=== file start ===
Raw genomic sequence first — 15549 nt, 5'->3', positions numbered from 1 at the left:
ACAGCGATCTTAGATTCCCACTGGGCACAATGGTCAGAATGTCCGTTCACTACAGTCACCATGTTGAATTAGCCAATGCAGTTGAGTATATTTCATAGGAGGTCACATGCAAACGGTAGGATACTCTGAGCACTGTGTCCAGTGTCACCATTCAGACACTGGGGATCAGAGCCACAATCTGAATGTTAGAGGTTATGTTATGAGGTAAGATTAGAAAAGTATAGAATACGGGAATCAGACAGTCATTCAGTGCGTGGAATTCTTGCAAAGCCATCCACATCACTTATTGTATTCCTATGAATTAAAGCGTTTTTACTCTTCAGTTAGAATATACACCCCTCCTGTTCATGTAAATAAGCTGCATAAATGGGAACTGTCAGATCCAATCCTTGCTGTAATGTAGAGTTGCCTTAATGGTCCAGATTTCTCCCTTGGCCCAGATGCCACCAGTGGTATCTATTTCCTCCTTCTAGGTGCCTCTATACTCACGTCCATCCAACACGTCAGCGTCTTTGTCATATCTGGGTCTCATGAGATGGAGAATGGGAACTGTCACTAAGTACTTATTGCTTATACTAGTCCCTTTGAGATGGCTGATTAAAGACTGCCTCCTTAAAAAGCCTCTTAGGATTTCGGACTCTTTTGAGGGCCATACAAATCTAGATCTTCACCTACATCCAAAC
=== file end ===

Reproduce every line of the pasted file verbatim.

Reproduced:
Raw genomic sequence first — 15549 nt, 5'->3', positions numbered from 1 at the left:
ACAGCGATCTTAGATTCCCACTGGGCACAATGGTCAGAATGTCCGTTCACTACAGTCACCATGTTGAATTAGCCAATGCAGTTGAGTATATTTCATAGGAGGTCACATGCAAACGGTAGGATACTCTGAGCACTGTGTCCAGTGTCACCATTCAGACACTGGGGATCAGAGCCACAATCTGAATGTTAGAGGTTATGTTATGAGGTAAGATTAGAAAAGTATAGAATACGGGAATCAGACAGTCATTCAGTGCGTGGAATTCTTGCAAAGCCATCCACATCACTTATTGTATTCCTATGAATTAAAGCGTTTTTACTCTTCAGTTAGAATATACACCCCTCCTGTTCATGTAAATAAGCTGCATAAATGGGAACTGTCAGATCCAATCCTTGCTGTAATGTAGAGTTGCCTTAATGGTCCAGATTTCTCCCTTGGCCCAGATGCCACCAGTGGTATCTATTTCCTCCTTCTAGGTGCCTCTATACTCACGTCCATCCAACACGTCAGCGTCTTTGTCATATCTGGGTCTCATGAGATGGAGAATGGGAACTGTCACTAAGTACTTATTGCTTATACTAGTCCCTTTGAGATGGCTGATTAAAGACTGCCTCCTTAAAAAGCCTCTTAGGATTTCGGACTCTTTTGAGGGCCATACAAATCTAGATCTTCACCTACATCCAAAC